Blood pressure drugs linked to bone fractures in older people

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A new study published in JAMA Internal Medicine has highlighted a concerning association between the initiation of antihypertensive medication and an increased risk of falls and fractures among long-term nursing home residents.

This research, conducted by Chintan V. Dave, Pharm.D., Ph.D., and his team at Rutgers University, involved a retrospective cohort study of 29,648 older veterans residing in long-term care facilities within the Veterans Health Administration.

The study utilized a method known as target trial emulation to analyze the data, aiming to mimic the conditions of a randomized controlled trial.

The findings are significant: the incidence rate of fractures per 100 person-years was 5.4 among residents who started antihypertensive medication, compared to just 2.2 in those who did not begin such treatment.

This difference corresponds to an adjusted hazard ratio of 2.42, indicating more than double the risk, and an adjusted excess risk of 3.12 per 100 person-years.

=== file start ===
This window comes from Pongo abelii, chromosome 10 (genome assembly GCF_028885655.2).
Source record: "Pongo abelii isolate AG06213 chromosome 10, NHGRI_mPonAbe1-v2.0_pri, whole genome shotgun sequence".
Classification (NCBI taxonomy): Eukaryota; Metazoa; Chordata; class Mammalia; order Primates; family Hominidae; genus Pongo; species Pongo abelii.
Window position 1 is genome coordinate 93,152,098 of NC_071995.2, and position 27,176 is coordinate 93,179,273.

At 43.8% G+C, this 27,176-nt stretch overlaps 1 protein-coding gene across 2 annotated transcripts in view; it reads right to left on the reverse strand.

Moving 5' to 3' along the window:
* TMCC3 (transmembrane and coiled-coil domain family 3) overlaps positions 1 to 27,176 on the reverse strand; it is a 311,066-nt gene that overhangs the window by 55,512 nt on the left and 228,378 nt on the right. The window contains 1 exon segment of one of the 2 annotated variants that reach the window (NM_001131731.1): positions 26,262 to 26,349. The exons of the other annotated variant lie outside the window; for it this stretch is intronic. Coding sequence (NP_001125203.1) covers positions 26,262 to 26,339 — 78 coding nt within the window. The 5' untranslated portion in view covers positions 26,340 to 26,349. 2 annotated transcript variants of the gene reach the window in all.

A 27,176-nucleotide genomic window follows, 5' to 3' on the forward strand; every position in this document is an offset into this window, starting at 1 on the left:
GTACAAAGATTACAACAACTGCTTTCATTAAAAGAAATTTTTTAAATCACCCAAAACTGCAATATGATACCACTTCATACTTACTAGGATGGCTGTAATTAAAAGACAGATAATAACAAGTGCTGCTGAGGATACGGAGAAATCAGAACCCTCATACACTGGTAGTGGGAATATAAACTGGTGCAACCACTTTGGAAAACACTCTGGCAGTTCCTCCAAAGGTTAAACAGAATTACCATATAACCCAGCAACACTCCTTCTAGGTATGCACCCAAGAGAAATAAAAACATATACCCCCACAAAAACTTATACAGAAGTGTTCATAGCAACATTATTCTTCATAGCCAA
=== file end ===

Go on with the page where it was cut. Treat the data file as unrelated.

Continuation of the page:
Moreover, the initiation of antihypertensive medication was also associated with a heightened risk of severe falls that required hospitalization or emergency department visits, as well as an increased incidence of syncope (fainting), with hazard ratios of 1.80 and 1.69, respectively.

Particularly noteworthy is the increased fracture risk observed in specific subgroups of nursing home residents.

Those with dementia, higher systolic blood pressure (140 mm Hg or above), higher diastolic blood pressure (80 mm Hg or above), and those who had not recently used antihypertensive medications faced even greater risks.

Hazard ratios in these groups ranged from 3.28 to 4.77, suggesting a markedly higher vulnerability.

These findings underscore the necessity of cautious consideration when initiating antihypertensive treatments in elderly nursing home residents, particularly during the high-risk period following the start of medication.

This study serves as an important reminder for healthcare providers to weigh the benefits and risks of antihypertensive therapies and to monitor closely for potential adverse effects such as falls and fractures, which can significantly impact the health and quality of life of these individuals.

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The research findings can be found in AMA Internal Medicine.

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